When most people head out RVing, they choose to venture into the wild blue yonder during the more beautiful months of the year. However, if you’re like me, then you prefer to RV as much as possible, even when the weather is not very accommodating.
Unfortunately, warmth and insulation in an RV can be an issue for many people. When the temperature drops, you feel it a lot more than you would inside your own home. Although this may seem like a reason to avoid RVing in the cold, the fact is that you can make some simple adjustments to improve the conditions inside of your rig.
Today I’m going to show you how to insulate your RV windows. This is a simple and effective procedure that will make a significant difference in how you feel inside your motorhome. Since your windows are the least efficient insulators, doing this will help make winter travel much more viable.
What You’ll Need
Table of Contents
At first, you may think that insulating your RV windows is a complicated or expensive process. Fortunately, you would be wrong.
There are a few low-tech methods that work wonders at trapping heat inside your RV, although they are not necessarily the best looking. Today I’ll show you both kinds of insulation options, from taping thick material to the panes to adding a semi-permanent solution. Depending on your time and budget, you can pick the method that’s right for you.
- Tools and Materials
- Double-sided tape
- Bubble wrap
- Velcro strips
- Window insulator film
- Styrofoam sheeting
- Hair dryer
- Measuring tape
Overall, you can work with tape and/or velcro for most of these insulation methods. However, if you decide to use window insulator materials, then the hair dryer is necessary so that you can shrink it and make it stay on the pane for a long time.
Step by Step Guide
To make things easier for you, I will outline the steps involved in each method. Before we begin, I want to make sure that you know which options I will be discussing. They are-
- Bubble Wrap Window Covers
- Semi-Permanent Window Insulator
- Removable Reflectix
- Temporary Styrofoam Sheeting
Each option has its pros and cons, and you may have to double up if the temperatures drop significantly. I’ve been stuck in the snow before with my RV, and it’s never a good time if the icy air can get into your rig. In those cases, you may want to triple-layer your windows just to save on propane.
So, without further ado, let’s dive right in.
This is probably the simplest and most affordable way to insulate your windows. Depending on your shopping habits, you may have some leftover wrap from different items you’ve bought in the past. Otherwise, you can pick up a roll for relatively cheap at most home improvement stores.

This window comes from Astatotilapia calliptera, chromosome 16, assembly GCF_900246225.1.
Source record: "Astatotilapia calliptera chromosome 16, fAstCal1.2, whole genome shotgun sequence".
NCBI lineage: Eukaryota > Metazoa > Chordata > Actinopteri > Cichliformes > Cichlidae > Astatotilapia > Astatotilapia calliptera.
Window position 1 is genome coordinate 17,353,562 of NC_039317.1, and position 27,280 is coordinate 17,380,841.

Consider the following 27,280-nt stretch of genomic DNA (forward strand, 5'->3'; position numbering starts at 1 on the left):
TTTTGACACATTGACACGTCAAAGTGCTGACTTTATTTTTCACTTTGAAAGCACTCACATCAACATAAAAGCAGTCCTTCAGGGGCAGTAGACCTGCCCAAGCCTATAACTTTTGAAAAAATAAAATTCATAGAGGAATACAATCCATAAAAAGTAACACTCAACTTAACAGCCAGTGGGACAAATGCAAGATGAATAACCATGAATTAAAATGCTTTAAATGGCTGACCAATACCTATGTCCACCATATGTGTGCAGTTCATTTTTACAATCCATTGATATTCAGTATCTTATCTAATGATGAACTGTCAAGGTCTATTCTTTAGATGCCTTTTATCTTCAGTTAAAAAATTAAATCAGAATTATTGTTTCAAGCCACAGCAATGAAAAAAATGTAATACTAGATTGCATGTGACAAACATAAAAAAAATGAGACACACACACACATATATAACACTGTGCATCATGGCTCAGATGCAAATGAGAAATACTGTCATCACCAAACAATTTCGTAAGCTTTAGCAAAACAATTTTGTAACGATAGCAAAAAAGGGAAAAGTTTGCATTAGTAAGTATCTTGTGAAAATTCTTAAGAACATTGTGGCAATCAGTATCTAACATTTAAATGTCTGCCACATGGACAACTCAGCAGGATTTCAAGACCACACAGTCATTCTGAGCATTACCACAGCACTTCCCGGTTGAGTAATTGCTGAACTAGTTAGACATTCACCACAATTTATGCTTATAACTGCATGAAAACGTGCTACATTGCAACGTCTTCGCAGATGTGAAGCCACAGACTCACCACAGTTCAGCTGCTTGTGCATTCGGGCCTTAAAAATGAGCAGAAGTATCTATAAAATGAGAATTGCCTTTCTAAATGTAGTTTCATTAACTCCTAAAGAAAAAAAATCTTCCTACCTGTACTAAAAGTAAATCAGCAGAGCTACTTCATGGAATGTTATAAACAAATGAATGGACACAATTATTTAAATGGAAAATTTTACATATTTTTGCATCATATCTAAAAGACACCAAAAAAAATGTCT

What I like about bubble wrap is that it’s translucent. You can get some light into your rig without the cold air. As long as you’re not trying to see what’s outside, bubble wrap is a perfect method of insulation. However, if you have kids, you should expect them to see it as a game, especially if they’re stuck inside the RV for hours on end.
Another cool thing about bubble wrap is that you can get different colors to add some creativity to the mix.
Step One: Measure Your Bubble Wrap
For better insulation, I suggest making it a little bigger than the window itself. This will allow you to prevent air from leaking in through the frame.
Step Two: Cut Your Wrap
You have to use a really sharp knife or a pair of scissors for this. If not, you’ll wind up tearing the material, which can leave gaps around the edges.
Step Three: Attach Velcro or Double-Sided Tape
With this kind of window insulation, you want to be able to remove it when you don’t need it anymore. It’s a low-tech option that can look kind of tacky, so you don’t want it to be stuck there for too long.
Step Four: Stick the Wrap to the Window
Work slowly and make sure that there are no gaps in between. The tighter the fit, the better results you will get.
And that’s it! It’s a simple solution that provides really great insulation. Also, you can double up pretty quickly. I suggest merging the two layers first and then attaching them to the window so that it will work better.
There are a few brands that make this kind of film for windows, so find the one that has the highest rating (I like 3M). What’s great about this option is that it’s semi-permanent, meaning that you can attach it once and you’re done for the season.